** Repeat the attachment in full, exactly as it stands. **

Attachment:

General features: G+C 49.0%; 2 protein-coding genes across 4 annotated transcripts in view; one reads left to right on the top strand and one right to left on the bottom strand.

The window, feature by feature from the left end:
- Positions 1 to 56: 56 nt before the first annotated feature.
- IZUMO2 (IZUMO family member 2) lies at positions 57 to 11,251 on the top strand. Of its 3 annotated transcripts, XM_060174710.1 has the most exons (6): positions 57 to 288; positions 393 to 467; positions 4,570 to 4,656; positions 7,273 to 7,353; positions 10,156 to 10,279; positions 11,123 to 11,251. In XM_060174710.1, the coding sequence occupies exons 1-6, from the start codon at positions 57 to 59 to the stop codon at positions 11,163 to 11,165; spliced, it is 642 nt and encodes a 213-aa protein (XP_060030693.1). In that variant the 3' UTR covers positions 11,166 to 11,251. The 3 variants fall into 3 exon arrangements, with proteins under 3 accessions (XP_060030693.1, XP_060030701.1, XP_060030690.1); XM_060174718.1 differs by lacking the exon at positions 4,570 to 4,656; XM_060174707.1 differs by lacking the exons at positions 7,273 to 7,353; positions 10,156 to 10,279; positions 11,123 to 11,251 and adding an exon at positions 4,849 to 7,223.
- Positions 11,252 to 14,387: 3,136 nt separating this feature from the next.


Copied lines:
General features: G+C 49.0%; 2 protein-coding genes across 4 annotated transcripts in view; one reads left to right on the top strand and one right to left on the bottom strand.

The window, feature by feature from the left end:
- Positions 1 to 56: 56 nt before the first annotated feature.
- IZUMO2 (IZUMO family member 2) lies at positions 57 to 11,251 on the top strand. Of its 3 annotated transcripts, XM_060174710.1 has the most exons (6): positions 57 to 288; positions 393 to 467; positions 4,570 to 4,656; positions 7,273 to 7,353; positions 10,156 to 10,279; positions 11,123 to 11,251. In XM_060174710.1, the coding sequence occupies exons 1-6, from the start codon at positions 57 to 59 to the stop codon at positions 11,163 to 11,165; spliced, it is 642 nt and encodes a 213-aa protein (XP_060030693.1). In that variant the 3' UTR covers positions 11,166 to 11,251. The 3 variants fall into 3 exon arrangements, with proteins under 3 accessions (XP_060030693.1, XP_060030701.1, XP_060030690.1); XM_060174718.1 differs by lacking the exon at positions 4,570 to 4,656; XM_060174707.1 differs by lacking the exons at positions 7,273 to 7,353; positions 10,156 to 10,279; positions 11,123 to 11,251 and adding an exon at positions 4,849 to 7,223.
- Positions 11,252 to 14,387: 3,136 nt separating this feature from the next.